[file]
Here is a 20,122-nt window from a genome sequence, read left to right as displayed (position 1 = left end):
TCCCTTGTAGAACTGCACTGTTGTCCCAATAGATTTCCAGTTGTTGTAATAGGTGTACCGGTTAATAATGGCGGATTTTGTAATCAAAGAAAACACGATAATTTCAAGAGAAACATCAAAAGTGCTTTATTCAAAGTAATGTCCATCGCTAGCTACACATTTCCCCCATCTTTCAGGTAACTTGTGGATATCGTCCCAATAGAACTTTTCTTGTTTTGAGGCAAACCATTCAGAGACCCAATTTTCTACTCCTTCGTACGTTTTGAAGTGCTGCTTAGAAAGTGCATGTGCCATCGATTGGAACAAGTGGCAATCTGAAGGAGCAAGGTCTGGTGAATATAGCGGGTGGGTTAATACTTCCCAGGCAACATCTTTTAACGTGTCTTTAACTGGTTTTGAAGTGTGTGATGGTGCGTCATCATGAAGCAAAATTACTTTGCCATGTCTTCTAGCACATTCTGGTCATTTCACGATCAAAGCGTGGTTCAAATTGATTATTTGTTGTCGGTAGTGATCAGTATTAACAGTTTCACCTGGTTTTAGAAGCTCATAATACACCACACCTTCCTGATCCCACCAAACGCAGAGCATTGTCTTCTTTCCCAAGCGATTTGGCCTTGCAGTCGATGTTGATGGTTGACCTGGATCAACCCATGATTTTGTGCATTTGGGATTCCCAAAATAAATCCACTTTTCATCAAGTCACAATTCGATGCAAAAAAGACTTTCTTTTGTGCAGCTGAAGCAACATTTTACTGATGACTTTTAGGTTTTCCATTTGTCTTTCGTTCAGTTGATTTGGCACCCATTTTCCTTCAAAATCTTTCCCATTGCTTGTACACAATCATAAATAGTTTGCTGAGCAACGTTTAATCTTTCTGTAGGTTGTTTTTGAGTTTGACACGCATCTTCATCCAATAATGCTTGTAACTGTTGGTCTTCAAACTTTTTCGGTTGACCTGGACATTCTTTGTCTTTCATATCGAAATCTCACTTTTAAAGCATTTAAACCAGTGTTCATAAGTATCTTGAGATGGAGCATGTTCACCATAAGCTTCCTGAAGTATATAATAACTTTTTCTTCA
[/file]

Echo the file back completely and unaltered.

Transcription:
Here is a 20,122-nt window from a genome sequence, read left to right as displayed (position 1 = left end):
TCCCTTGTAGAACTGCACTGTTGTCCCAATAGATTTCCAGTTGTTGTAATAGGTGTACCGGTTAATAATGGCGGATTTTGTAATCAAAGAAAACACGATAATTTCAAGAGAAACATCAAAAGTGCTTTATTCAAAGTAATGTCCATCGCTAGCTACACATTTCCCCCATCTTTCAGGTAACTTGTGGATATCGTCCCAATAGAACTTTTCTTGTTTTGAGGCAAACCATTCAGAGACCCAATTTTCTACTCCTTCGTACGTTTTGAAGTGCTGCTTAGAAAGTGCATGTGCCATCGATTGGAACAAGTGGCAATCTGAAGGAGCAAGGTCTGGTGAATATAGCGGGTGGGTTAATACTTCCCAGGCAACATCTTTTAACGTGTCTTTAACTGGTTTTGAAGTGTGTGATGGTGCGTCATCATGAAGCAAAATTACTTTGCCATGTCTTCTAGCACATTCTGGTCATTTCACGATCAAAGCGTGGTTCAAATTGATTATTTGTTGTCGGTAGTGATCAGTATTAACAGTTTCACCTGGTTTTAGAAGCTCATAATACACCACACCTTCCTGATCCCACCAAACGCAGAGCATTGTCTTCTTTCCCAAGCGATTTGGCCTTGCAGTCGATGTTGATGGTTGACCTGGATCAACCCATGATTTTGTGCATTTGGGATTCCCAAAATAAATCCACTTTTCATCAAGTCACAATTCGATGCAAAAAAGACTTTCTTTTGTGCAGCTGAAGCAACATTTTACTGATGACTTTTAGGTTTTCCATTTGTCTTTCGTTCAGTTGATTTGGCACCCATTTTCCTTCAAAATCTTTCCCATTGCTTGTACACAATCATAAATAGTTTGCTGAGCAACGTTTAATCTTTCTGTAGGTTGTTTTTGAGTTTGACACGCATCTTCATCCAATAATGCTTGTAACTGTTGGTCTTCAAACTTTTTCGGTTGACCTGGACATTCTTTGTCTTTCATATCGAAATCTCACTTTTAAAGCATTTAAACCAGTGTTCATAAGTATCTTGAGATGGAGCATGTTCACCATAAGCTTCCTGAAGTATATAATAACTTTTTCTTCA